ULAANBAATAR (13 May 2019) – Mongolia must ensure that reforms to its legal framework promote rather than restrict the work of human rights defenders, the UN Special Rapporteur on the situation of human rights defenders, Michel Forst, said today.
While Mongolia has often – and rightly so – been depicted as champion of democracy in East and Central Asia, recent legislative amendments are of concerns and are sending mixed messages, Forst said in a statement at the end of a two-week visit to the country.
“Having carefully considered the information received from the Government, civil society and other stakeholders, I conclude that, Mongolia is a relatively safe country for human rights defenders,” the UN expert said. “Although some cases of attacks and abuses against human rights defenders were reported, I did not observe a pattern of systematic attacks against them.
“However, this relatively safe environment does not translate into a conducive environment for human rights defenders. Obstacles such as stigma, the lack of understanding of who human rights defenders are, and dangerous amendments to several laws instil fear and hinder their work.”
The Special Rapporteur expressed concerns regarding amendments allowing political interference into the judiciary and public prosecution and reforms preventing administrative courts from overseeing Cabinet’s decisions. “These reforms may deter judges and prosecutors from taking action against corruption, and ultimately prevent people from speaking out against discrimination, or from calling for justice.”
“During the visit I heard about cases of intimidation, discrimination, harassment and stigmatization of human rights defenders, including LGBTI rights defenders and children rights defenders,” Forst said. “Environmentalists and investigative journalists who are working on corruption or environmental issues have also faced threats and pressure. Some have died in circumstances that are still to be properly investigated.
“Defenders also mentioned more diffuse strategies of social or economic threats against their relatives - like difficulties to access jobs, scholarships and projects - or rumors that these kinds of reprisals might happen whenever they get more vocal on sensitive issues such as corruption or environmental protection. Given that the community in Mongolia is small and interconnected, these pressures create an environment of suspicion and fear which has a serious adverse deterrent impact on human rights defenders who would like to expose wrongdoings.”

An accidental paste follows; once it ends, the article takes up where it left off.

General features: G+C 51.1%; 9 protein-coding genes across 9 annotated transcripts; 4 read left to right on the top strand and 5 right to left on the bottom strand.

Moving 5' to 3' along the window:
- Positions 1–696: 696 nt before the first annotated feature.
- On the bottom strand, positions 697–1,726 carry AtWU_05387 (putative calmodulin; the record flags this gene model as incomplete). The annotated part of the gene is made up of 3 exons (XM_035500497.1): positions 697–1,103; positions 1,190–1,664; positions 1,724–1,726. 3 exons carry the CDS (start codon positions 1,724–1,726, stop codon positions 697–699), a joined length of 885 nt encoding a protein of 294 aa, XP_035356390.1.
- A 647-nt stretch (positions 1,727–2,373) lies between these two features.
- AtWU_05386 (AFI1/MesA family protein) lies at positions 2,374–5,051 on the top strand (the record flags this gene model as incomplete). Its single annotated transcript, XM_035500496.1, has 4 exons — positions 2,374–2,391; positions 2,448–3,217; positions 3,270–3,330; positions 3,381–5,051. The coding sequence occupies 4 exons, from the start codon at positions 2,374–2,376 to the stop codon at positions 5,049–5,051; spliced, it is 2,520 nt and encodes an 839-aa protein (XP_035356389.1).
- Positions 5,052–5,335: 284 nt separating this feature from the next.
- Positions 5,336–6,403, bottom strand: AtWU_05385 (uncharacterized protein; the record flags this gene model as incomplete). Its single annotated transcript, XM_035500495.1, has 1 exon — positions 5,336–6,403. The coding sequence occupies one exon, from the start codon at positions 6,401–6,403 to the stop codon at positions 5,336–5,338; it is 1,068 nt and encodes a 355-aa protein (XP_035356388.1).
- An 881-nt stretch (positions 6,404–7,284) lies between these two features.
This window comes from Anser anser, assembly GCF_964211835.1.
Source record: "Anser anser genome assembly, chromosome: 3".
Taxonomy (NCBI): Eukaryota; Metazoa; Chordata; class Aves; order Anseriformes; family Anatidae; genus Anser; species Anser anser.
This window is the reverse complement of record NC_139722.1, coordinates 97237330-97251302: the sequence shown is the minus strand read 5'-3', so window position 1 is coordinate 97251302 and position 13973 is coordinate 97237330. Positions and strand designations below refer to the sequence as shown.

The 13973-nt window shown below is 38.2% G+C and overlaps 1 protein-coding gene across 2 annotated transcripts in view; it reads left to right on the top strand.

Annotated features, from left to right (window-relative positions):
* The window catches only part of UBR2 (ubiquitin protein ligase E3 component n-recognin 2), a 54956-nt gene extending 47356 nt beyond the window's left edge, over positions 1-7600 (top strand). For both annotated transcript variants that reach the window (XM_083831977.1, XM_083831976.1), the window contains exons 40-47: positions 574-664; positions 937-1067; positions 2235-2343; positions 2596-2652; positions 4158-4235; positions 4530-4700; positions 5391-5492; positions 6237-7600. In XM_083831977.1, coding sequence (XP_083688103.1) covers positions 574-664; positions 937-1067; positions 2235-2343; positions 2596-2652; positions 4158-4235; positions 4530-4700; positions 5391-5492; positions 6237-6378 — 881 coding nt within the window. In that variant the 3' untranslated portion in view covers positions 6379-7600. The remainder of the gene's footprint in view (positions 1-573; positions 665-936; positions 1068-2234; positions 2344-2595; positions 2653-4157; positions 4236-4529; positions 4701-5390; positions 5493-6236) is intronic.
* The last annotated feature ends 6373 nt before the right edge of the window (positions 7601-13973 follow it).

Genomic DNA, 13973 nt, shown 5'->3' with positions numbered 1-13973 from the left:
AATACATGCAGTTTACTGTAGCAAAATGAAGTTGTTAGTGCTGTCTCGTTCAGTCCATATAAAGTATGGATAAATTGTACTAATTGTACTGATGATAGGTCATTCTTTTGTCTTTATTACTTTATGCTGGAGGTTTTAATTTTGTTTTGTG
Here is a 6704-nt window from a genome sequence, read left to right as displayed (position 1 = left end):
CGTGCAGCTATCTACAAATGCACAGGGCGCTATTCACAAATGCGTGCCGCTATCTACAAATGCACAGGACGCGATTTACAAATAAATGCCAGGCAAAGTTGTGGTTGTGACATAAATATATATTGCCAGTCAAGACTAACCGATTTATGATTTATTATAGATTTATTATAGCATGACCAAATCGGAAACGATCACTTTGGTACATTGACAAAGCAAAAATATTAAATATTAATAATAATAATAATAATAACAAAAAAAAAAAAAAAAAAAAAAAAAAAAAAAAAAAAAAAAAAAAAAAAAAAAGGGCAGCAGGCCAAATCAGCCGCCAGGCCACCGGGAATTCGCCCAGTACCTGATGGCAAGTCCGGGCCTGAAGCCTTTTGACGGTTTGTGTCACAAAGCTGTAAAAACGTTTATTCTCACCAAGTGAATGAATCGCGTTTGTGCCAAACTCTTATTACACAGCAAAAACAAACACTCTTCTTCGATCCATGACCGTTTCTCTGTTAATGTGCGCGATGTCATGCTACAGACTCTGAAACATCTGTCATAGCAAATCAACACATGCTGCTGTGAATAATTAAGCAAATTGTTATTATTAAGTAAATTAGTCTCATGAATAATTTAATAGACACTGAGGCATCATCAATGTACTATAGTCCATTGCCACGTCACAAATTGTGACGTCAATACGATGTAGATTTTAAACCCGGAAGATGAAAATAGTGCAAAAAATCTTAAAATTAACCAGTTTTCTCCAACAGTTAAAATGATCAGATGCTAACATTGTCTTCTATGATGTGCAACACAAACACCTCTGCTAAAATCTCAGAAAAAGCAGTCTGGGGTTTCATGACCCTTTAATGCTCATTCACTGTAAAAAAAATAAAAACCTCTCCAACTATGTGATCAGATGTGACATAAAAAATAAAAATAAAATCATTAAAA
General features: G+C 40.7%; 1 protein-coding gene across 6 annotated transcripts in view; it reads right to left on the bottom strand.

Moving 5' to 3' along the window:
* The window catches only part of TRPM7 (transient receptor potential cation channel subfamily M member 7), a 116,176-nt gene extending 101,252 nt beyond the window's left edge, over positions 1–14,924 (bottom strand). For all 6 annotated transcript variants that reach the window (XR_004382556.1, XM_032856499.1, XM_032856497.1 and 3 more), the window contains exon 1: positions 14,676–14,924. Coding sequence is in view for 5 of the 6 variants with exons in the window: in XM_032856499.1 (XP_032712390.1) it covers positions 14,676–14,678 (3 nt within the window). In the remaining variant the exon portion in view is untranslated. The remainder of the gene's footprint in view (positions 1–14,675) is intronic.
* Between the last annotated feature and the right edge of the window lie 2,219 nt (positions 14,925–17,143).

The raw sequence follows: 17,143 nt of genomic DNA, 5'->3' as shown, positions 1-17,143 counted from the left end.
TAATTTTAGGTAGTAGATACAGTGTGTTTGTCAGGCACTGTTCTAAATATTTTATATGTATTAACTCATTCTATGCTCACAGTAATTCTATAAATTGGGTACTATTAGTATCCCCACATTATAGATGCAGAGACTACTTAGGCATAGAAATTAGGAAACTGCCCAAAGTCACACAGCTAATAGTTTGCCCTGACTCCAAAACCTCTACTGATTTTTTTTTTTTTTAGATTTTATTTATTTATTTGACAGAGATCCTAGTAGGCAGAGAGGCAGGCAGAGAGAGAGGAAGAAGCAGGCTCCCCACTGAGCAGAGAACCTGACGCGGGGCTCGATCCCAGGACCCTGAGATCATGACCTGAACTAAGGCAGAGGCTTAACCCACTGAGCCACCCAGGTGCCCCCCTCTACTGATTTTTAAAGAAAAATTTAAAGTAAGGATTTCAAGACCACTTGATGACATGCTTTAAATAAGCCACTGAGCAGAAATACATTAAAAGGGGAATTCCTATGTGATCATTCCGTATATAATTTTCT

The Special Rapporteur concluded that the adoption of a law on human rights defenders would be critical to promote and recognise the vital and legitimate work of human rights defenders, and to penalize and end impunity for attacks against defenders in a concrete way. He urged Mongolia to become the first country in the region to enact such a law.
Forst met the President of Mongolia, State officials and other authorities, members of the diplomatic corps and representatives from the private sector. He also heard the testimonies of more than 100 defenders in Ulaanbaatar, Airag and Sainshand/Zuumbayan.
The Special Rapporteur will present his final report and recommendations on the official visit to Mongolia to the UN Human Rights Council in Geneva in March 2020.
Background: The UN has a very extensive and broad definition of human rights defenders, which has been enshrined in the Declaration on Human Rights Defenders, adopted by consensus 20 years ago, in December 1998. Human rights defenders are those who, individually or with others, act to promote or protect human rights, nationally and internationally, in a peaceful manner.
Mr. Michel Forst (France) was appointed by the Human Rights Council as the UN Special Rapporteur on the situation of human rights defenders in 2014. Mr. Forst has extensive experience of human rights issues and specifically of the situation of human rights defenders. He was the Director General of Amnesty International (France) and Secretary General of the first World Summit on Human Rights Defenders in 1998. He is a former UN Independent Expert on the human rights situation in Haiti.
The Special Rapporteurs are part of what is known as the Special Procedures of the Human Rights Council. Special Procedures, the largest body of independent experts in the UN Human Rights system, is the general name of the Council’s independent fact-finding and monitoring mechanisms that address either specific country situations or thematic issues in all parts of the world. Special Procedures experts work on a voluntary basis; they are not UN staff and do not receive a salary for their work. They are independent from any government or organization and serve in their individual capacity.
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